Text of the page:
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The World of Gifts

Libi Astaire

Why are we required to give gifts on Purim? Why should you be thrilled to receive 12 identical gifts of a challah roll and small grape juice? What gift costs very little, but can be more precious than pearls? Unwrap the ancient art of gracious gift-giving — and receiving.

Wednesday, February 25, 2015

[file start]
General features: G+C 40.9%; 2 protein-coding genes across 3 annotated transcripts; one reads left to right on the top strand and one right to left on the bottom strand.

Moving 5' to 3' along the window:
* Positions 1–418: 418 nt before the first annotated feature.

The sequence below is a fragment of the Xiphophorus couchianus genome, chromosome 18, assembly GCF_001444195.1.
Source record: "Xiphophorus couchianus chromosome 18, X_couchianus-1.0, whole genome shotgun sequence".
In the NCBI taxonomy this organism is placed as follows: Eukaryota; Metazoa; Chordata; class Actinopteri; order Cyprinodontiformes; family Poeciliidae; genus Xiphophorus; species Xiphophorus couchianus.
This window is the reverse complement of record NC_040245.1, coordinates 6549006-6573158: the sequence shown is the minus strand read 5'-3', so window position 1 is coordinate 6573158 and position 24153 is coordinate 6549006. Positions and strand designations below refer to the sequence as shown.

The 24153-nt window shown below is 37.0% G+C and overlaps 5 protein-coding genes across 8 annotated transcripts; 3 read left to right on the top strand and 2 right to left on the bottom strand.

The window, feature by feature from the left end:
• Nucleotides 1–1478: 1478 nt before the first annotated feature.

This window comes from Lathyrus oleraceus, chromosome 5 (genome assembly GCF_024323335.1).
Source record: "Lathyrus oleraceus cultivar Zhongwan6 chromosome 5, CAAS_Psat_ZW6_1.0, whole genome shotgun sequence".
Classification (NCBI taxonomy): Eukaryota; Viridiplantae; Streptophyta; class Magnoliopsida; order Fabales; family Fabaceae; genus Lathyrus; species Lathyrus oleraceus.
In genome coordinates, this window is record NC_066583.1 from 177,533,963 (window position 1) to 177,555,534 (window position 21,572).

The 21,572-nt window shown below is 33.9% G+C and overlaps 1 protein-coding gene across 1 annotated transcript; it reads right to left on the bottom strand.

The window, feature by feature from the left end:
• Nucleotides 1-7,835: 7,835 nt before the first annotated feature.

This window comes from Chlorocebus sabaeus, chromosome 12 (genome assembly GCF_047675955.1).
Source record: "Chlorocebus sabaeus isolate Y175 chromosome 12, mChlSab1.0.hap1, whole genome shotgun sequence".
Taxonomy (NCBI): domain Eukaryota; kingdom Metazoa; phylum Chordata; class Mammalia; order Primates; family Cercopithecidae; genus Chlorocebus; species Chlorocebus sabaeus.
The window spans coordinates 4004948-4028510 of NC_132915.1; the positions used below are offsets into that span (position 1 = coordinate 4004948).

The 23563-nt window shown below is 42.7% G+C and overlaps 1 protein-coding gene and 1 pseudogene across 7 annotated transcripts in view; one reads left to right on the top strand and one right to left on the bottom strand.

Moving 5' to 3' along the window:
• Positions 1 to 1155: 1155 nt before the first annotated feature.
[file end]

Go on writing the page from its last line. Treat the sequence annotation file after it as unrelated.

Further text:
Purim is unique. It’s the only holiday when we have to give gifts: at least one gift of two food items and two gifts of money to the poor. Why did Purim get these two mitzvos? The Chasam Sofer connects the custom to what happened when Achashveirosh ordered everyone to bow down to idols. Mordechai famously refused, but there were many Jews who lacked his courage. How could a person know if a Jew bowed down only out of fear? Perhaps this Jew had been secretly “off the derech” for years and wasn’t bothered by bowing to idols? It was only afterward that everyone realized they were all “kosher” Jews. To make this knowledge concrete, they exchanged gifts of food, showing their trust in each other’s kashrus. The Izhbitzer Rebbe says that the reason for both mitzvos has to do with the cause of the trouble in the first place, the tzarus ayin (narrow eye) that made people begrudge what their neighbors had — a spiritual illness that affected rich and poor alike and caused many of the disagreements and disputes that led Haman to call the Jews a scattered and dispersed people. The only remedy was to do acts of kindness. Other commentators give additional reasons, but the common thread between them all is that these two mitzvos are an excellent way to create unity and feelings of closeness. Gifts can be an expression of gratitude for a present friendship, as well as express a desire to repair a broken relationship and make amends for a past dispute. A Purim gift to a newcomer, widow, divorced person, or older single can make everyone feel part of the community. So, with so much going for it, is there a downside to gift-giving? As it turns out, I’m not alone when it comes to having the “gift” of anxiety.

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